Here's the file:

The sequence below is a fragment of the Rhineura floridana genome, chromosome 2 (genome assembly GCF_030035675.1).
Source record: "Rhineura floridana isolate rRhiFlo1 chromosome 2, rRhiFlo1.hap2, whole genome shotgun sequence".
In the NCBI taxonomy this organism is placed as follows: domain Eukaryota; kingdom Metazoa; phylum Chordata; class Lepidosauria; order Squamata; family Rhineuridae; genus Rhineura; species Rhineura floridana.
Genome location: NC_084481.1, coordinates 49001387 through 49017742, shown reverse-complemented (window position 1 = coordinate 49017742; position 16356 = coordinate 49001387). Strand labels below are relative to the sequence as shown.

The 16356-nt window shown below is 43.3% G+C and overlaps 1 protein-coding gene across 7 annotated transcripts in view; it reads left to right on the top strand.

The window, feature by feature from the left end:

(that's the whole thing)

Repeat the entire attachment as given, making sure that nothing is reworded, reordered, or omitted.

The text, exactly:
The sequence below is a fragment of the Rhineura floridana genome, chromosome 2 (genome assembly GCF_030035675.1).
Source record: "Rhineura floridana isolate rRhiFlo1 chromosome 2, rRhiFlo1.hap2, whole genome shotgun sequence".
In the NCBI taxonomy this organism is placed as follows: domain Eukaryota; kingdom Metazoa; phylum Chordata; class Lepidosauria; order Squamata; family Rhineuridae; genus Rhineura; species Rhineura floridana.
Genome location: NC_084481.1, coordinates 49001387 through 49017742, shown reverse-complemented (window position 1 = coordinate 49017742; position 16356 = coordinate 49001387). Strand labels below are relative to the sequence as shown.

The 16356-nt window shown below is 43.3% G+C and overlaps 1 protein-coding gene across 7 annotated transcripts in view; it reads left to right on the top strand.

The window, feature by feature from the left end: